Several different properties of formulations have been discussed above in this section. Formulations according to preferred embodiments preferably have at least one of the preferred properties discussed above. It is not required that any or all formulations possess all preferred properties. Preferred properties of a product may vary depending upon any number of variables, including but not limited to the shipping conditions, storage conditions, average time between production and consumption, country of sale, and the like with respect to a given product. The skilled artisan balances the various physical properties and characteristics of a formulation, along with the very important property of taste, to create a formulation that he feels best meets the needs and constraints placed upon the product by virtue of its production, storage, handling, and use. Such formulations may maximize some properties and/or minimize others as part of the trade-offs that are frequently part of the art of formulating a product.
 A variety of packaging options may be used to maintain the beaded product in optimum condition after formation. At the higher freezer temperatures (such as 0° F.), moisture is attracted to the product which forms undesirable ice crystals on the product after about 7 days, depending on various conditions. Therefore, it is desired to package the product using materials that will prevent moisture from migrating through to the particulate shapes. Some plastics will allow moisture to penetrate into the package, so it is desired to avoid these. Instead, gas- or moisture-barrier plastics may be used for packaging the particulate shapes. Also, aluminum foil may also be used alone or in combination with plastic and/or paper layers. Other materials are also contemplated within the spirit and scope of this disclosure.
 Embodiments of the present invention relate to a frozen particulate food product that is frequently referred to herein as a sorbet. However, Applicants do not intend that the present invention be limited to only sorbet products as they might be defined presently or in the future. Rather, embodiments of the present invention are contemplated that relate to sorbet products as well as products similar to sorbets. A sherbet is a frozen foam made from water, nutritive sweeteners, fruit or fruit flavoring, fruit acid, milk solids, stabilizer, and coloring. Sherbets can for example contain about 1-2% milkfat and at least 1% NMS with the total milk solids between about 2 and 5%. In countries outside the United States may allow more milk solids (e.g., about 5%) Ices or water ices, or Italian ices have essentially the same composition as sherbet except there is no milk solids and no egg ingredients other than possibly egg white. Sorbet is considered an upscale version of sherbets and ices in that they contain fruit, fruit juices, or fruit extracts rather than imitation flavorings. There are also non-fruit sherbets and ices where the characterizing ingredient can be ground spices, infusion of coffee or tea, chocolate or coca, confectionery, distilled alcoholic beverages, or other natural or artificial food flavoring.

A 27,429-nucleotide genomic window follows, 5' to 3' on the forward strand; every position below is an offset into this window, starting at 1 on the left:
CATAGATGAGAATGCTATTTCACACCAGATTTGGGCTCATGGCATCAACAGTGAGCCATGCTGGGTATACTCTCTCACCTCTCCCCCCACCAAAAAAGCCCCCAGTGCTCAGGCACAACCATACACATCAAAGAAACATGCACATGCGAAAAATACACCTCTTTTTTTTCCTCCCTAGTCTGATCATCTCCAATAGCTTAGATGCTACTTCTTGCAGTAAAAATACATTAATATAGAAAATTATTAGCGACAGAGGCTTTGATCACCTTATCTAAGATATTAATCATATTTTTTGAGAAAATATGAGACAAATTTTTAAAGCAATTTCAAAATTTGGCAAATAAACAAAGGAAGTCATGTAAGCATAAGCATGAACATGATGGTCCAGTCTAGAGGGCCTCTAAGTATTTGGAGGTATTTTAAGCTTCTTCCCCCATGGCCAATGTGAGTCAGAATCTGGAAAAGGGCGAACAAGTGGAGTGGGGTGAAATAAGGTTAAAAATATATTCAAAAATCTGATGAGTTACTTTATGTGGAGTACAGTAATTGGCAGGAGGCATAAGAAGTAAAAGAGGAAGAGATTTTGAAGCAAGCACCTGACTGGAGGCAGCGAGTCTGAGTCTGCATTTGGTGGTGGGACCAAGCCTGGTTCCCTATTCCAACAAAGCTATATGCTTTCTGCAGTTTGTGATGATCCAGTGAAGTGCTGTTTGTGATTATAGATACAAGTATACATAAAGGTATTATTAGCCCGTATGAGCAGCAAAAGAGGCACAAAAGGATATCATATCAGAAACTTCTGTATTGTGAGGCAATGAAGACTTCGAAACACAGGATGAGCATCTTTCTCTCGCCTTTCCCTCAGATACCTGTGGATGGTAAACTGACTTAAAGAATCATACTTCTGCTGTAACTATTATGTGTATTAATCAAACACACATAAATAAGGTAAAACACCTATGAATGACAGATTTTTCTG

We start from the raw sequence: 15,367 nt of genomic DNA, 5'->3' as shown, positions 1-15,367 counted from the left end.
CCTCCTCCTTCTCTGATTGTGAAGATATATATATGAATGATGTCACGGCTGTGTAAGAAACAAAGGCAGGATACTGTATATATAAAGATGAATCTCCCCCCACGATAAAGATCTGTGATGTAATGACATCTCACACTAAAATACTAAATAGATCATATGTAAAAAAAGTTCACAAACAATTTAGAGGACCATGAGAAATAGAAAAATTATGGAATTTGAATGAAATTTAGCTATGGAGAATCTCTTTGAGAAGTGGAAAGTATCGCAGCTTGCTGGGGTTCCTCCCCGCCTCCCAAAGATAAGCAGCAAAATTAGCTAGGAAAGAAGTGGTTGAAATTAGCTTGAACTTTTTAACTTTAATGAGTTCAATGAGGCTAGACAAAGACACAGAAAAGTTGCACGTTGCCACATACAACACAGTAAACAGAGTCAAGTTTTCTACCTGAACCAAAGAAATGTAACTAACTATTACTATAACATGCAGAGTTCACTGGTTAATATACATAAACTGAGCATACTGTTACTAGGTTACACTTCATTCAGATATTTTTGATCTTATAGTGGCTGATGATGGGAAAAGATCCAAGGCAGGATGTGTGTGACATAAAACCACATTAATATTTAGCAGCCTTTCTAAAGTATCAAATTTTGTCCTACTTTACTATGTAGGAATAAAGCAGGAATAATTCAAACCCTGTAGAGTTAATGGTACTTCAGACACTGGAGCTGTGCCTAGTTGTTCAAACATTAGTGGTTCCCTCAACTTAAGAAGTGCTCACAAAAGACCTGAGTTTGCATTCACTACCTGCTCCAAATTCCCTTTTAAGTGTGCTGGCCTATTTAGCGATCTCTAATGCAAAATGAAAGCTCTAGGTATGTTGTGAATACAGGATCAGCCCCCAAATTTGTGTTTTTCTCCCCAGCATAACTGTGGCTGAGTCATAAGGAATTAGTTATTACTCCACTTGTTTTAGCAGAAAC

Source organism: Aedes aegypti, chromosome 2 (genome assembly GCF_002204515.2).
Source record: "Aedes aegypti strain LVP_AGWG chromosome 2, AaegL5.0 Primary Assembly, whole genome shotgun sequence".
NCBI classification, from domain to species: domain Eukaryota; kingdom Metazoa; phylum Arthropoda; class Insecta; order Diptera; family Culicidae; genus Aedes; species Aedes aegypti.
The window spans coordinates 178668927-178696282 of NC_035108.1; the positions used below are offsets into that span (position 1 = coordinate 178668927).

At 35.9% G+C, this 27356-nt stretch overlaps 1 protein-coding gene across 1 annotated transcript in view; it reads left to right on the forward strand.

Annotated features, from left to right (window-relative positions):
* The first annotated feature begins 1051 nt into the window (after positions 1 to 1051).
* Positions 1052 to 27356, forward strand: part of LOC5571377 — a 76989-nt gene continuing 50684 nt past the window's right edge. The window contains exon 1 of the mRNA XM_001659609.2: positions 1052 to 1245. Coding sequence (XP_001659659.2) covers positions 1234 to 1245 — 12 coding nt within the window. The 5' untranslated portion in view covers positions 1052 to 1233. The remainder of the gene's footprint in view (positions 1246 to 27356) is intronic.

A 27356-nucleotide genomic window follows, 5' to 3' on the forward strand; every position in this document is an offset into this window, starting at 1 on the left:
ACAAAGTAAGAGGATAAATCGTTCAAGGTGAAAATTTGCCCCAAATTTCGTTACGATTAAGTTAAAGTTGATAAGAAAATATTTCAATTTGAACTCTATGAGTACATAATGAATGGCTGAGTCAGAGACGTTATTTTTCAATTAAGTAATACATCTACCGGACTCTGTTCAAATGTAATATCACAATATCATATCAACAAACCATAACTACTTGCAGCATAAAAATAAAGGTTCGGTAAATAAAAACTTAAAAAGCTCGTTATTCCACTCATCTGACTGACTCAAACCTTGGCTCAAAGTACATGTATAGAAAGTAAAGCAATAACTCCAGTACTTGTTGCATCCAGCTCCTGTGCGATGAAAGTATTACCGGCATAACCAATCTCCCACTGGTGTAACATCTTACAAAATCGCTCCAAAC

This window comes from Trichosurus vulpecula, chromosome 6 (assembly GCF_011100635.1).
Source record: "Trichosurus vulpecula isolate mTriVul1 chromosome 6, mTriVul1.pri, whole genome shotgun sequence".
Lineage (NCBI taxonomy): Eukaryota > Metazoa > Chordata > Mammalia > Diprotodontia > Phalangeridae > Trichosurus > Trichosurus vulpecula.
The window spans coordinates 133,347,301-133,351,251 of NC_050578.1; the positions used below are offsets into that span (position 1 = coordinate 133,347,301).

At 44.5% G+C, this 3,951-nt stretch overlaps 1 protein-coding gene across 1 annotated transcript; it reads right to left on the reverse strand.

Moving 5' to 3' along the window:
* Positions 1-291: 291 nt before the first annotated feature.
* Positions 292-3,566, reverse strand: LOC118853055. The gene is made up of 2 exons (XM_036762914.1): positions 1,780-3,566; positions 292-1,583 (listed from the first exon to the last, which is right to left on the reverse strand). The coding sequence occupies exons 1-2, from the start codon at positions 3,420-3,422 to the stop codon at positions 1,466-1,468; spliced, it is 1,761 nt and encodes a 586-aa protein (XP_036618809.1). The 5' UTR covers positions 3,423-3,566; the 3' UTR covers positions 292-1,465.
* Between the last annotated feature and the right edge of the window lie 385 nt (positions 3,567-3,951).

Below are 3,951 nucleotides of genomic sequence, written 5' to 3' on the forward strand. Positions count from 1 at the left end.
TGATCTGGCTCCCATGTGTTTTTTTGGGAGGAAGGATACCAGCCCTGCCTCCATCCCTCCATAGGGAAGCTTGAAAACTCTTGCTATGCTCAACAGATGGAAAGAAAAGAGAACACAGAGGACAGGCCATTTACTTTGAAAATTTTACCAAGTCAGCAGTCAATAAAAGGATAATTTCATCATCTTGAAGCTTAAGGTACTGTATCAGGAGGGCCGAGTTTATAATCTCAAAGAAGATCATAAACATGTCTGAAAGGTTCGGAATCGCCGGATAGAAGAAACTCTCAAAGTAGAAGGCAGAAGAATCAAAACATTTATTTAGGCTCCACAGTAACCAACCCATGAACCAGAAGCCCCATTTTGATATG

In general, formulas for sorbets call for fruit and/or fruit juice as the characterizing flavor rather than artificial flavorings. Fruit extracts provide enhanced flavor. Additionally, some formulas can include egg white as a stabilizer. The fruit sugar content of the fruit is considered as part of the sugar of the formulation. Percentages of fructose vary in different fruits. For example kiwi fruit, raspberries, passion fruit, and blueberry have about 7% by weight while a ripe banana has about 16%, with most fruits containing between about 8-10%. These naturally occurring percentages can be manipulated by adjusting the amount of water in a fruit juice, fruit extract, or fruit slurry that is used in making the formulation. Example flavors that are popular include lemon, lime, strawberry, and orange. However, as described above, other flavors, both fruit and non-fruit, are also contemplated within the scope of the present invention.
 In general, embodiments of the present invention relate to a formulation that is comprised of added sugars, solids, such as fruit solids, and water. In particular, it is beneficial to have a particular frozen product of the formulation that remains pourable when stored near 0 degrees F. or slightly higher. Previous frozen particulate products have relied on decreasing the amount of sugars by adding artificial sweeteners in order to elevate the melting temperature of the particulate product. In contrast, embodiments of the present invention do not add non-sugar sweeteners (e.g., artificial sweeteners, high-intensity sweeteners, etc.) but rather balance the fructose/sucrose content and the solids content to create the desired product characteristics.